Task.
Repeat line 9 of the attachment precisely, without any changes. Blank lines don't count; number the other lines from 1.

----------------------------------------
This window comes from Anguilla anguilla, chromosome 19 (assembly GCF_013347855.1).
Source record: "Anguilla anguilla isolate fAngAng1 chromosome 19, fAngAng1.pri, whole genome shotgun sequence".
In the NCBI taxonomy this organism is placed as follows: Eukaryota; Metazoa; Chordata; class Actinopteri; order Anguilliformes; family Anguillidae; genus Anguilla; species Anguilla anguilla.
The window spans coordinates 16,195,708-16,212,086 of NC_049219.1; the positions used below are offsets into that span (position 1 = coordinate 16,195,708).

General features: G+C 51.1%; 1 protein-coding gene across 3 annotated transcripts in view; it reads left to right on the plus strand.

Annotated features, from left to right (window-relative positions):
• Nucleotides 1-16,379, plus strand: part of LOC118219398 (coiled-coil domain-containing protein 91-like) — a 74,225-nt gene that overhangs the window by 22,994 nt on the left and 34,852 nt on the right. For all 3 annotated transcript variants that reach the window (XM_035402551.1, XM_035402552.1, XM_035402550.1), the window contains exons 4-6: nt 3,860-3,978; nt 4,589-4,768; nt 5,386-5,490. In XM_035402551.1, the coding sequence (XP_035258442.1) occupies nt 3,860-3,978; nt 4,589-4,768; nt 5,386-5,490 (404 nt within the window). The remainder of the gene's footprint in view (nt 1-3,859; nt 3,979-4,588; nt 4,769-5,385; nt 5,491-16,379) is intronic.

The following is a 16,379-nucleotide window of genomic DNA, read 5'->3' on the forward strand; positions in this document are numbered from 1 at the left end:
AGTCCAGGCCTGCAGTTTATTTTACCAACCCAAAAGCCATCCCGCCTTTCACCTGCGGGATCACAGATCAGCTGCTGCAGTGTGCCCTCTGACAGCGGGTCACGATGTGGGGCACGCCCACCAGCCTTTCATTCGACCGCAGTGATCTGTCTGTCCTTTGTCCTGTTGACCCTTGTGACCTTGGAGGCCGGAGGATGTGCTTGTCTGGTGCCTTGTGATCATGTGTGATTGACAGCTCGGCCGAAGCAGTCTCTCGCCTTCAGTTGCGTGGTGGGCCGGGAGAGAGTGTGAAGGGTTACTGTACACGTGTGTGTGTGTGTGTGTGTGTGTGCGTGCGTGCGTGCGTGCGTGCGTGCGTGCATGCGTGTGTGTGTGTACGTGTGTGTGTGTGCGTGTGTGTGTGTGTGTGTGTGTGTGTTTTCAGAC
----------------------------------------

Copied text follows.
AGTCCAGGCCTGCAGTTTATTTTACCAACCCAAAAGCCATCCCGCCTTTCACCTGCGGGATCACAGATCAGCTGCTGCAGTGTGCCCTCTGACAGCGGGTCACGATGTGGGGCACGCCCACCAGCCTTTCATTCGACCGCAGTGATCTGTCTGTCCTTTGTCCTGTTGACCCTTGTGACCTTGGAGGCCGGAGGATGTGCTTGTCTGGTGCCTTGTGATCATGTGTGATTGACAGCTCGGCCGAAGCAGTCTCTCGCCTTCAGTTGCGTGGTGGGCCGGGAGAGAGTGTGAAGGGTTACTGTACACGTGTGTGTGTGTGTGTGTGTGTGTGCGTGCGTGCGTGCGTGCGTGCGTGCGTGCATGCGTGTGTGTGTGTACGTGTGTGTGTGTGCGTGTGTGTGTGTGTGTGTGTGTGTGTTTTCAGAC